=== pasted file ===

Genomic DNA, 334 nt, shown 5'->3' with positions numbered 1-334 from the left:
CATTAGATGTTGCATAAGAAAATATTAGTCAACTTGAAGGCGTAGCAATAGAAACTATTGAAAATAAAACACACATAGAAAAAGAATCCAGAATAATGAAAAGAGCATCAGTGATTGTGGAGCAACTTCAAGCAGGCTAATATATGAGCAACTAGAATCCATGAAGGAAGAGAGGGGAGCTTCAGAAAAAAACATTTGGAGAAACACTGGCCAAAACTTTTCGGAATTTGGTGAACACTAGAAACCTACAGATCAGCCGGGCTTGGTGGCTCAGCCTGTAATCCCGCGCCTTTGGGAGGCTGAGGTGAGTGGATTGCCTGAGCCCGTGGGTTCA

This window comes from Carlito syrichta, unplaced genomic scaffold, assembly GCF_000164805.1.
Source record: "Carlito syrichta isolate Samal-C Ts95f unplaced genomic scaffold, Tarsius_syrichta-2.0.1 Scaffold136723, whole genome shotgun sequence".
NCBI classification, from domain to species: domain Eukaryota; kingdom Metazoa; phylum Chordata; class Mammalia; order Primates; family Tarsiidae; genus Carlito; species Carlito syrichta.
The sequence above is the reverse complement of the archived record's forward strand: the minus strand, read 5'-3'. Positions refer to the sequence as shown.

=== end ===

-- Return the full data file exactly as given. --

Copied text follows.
Genomic DNA, 334 nt, shown 5'->3' with positions numbered 1-334 from the left:
CATTAGATGTTGCATAAGAAAATATTAGTCAACTTGAAGGCGTAGCAATAGAAACTATTGAAAATAAAACACACATAGAAAAAGAATCCAGAATAATGAAAAGAGCATCAGTGATTGTGGAGCAACTTCAAGCAGGCTAATATATGAGCAACTAGAATCCATGAAGGAAGAGAGGGGAGCTTCAGAAAAAAACATTTGGAGAAACACTGGCCAAAACTTTTCGGAATTTGGTGAACACTAGAAACCTACAGATCAGCCGGGCTTGGTGGCTCAGCCTGTAATCCCGCGCCTTTGGGAGGCTGAGGTGAGTGGATTGCCTGAGCCCGTGGGTTCA

This window comes from Carlito syrichta, unplaced genomic scaffold, assembly GCF_000164805.1.
Source record: "Carlito syrichta isolate Samal-C Ts95f unplaced genomic scaffold, Tarsius_syrichta-2.0.1 Scaffold136723, whole genome shotgun sequence".
NCBI classification, from domain to species: domain Eukaryota; kingdom Metazoa; phylum Chordata; class Mammalia; order Primates; family Tarsiidae; genus Carlito; species Carlito syrichta.
The sequence above is the reverse complement of the archived record's forward strand: the minus strand, read 5'-3'. Positions refer to the sequence as shown.